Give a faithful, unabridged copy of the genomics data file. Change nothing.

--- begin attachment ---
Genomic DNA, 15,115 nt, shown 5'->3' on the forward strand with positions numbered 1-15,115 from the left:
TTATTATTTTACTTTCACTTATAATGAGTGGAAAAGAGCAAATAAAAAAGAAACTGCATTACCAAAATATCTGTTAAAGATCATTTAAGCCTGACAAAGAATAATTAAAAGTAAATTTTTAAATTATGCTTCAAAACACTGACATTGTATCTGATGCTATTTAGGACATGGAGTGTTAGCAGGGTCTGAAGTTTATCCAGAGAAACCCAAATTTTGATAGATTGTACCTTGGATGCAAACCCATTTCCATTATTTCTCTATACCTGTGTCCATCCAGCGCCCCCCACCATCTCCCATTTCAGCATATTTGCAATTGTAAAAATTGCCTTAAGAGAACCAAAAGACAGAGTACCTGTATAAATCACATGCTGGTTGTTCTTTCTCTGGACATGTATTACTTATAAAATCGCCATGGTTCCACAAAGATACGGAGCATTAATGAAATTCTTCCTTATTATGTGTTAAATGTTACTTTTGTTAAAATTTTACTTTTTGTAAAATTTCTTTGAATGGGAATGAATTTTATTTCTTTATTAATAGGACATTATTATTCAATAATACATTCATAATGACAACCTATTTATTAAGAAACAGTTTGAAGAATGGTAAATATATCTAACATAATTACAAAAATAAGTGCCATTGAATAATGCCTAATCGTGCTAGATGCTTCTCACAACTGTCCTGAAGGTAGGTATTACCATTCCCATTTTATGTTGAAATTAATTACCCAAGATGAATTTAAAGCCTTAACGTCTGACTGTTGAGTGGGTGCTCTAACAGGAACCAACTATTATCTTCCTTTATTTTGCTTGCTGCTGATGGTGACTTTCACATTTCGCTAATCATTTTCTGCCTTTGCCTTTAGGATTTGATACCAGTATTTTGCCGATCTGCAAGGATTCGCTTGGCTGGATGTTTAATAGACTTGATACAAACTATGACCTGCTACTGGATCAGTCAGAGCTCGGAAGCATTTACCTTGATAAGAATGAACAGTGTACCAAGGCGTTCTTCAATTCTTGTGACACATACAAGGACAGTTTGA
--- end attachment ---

Genomic DNA, 15,115 nt, shown 5'->3' on the forward strand with positions numbered 1-15,115 from the left:
TTATTATTTTACTTTCACTTATAATGAGTGGAAAAGAGCAAATAAAAAAGAAACTGCATTACCAAAATATCTGTTAAAGATCATTTAAGCCTGACAAAGAATAATTAAAAGTAAATTTTTAAATTATGCTTCAAAACACTGACATTGTATCTGATGCTATTTAGGACATGGAGTGTTAGCAGGGTCTGAAGTTTATCCAGAGAAACCCAAATTTTGATAGATTGTACCTTGGATGCAAACCCATTTCCATTATTTCTCTATACCTGTGTCCATCCAGCGCCCCCCACCATCTCCCATTTCAGCATATTTGCAATTGTAAAAATTGCCTTAAGAGAACCAAAAGACAGAGTACCTGTATAAATCACATGCTGGTTGTTCTTTCTCTGGACATGTATTACTTATAAAATCGCCATGGTTCCACAAAGATACGGAGCATTAATGAAATTCTTCCTTATTATGTGTTAAATGTTACTTTTGTTAAAATTTTACTTTTTGTAAAATTTCTTTGAATGGGAATGAATTTTATTTCTTTATTAATAGGACATTATTATTCAATAATACATTCATAATGACAACCTATTTATTAAGAAACAGTTTGAAGAATGGTAAATATATCTAACATAATTACAAAAATAAGTGCCATTGAATAATGCCTAATCGTGCTAGATGCTTCTCACAACTGTCCTGAAGGTAGGTATTACCATTCCCATTTTATGTTGAAATTAATTACCCAAGATGAATTTAAAGCCTTAACGTCTGACTGTTGAGTGGGTGCTCTAACAGGAACCAACTATTATCTTCCTTTATTTTGCTTGCTGCTGATGGTGACTTTCACATTTCGCTAATCATTTTCTGCCTTTGCCTTTAGGATTTGATACCAGTATTTTGCCGATCTGCAAGGATTCGCTTGGCTGGATGTTTAATAGACTTGATACAAACTATGACCTGCTACTGGATCAGTCAGAGCTCGGAAGCATTTACCTTGATAAGAATGAACAGTGTACCAAGGCGTTCTTCAATTCTTGTGACACATACAAGGACAGTTTGA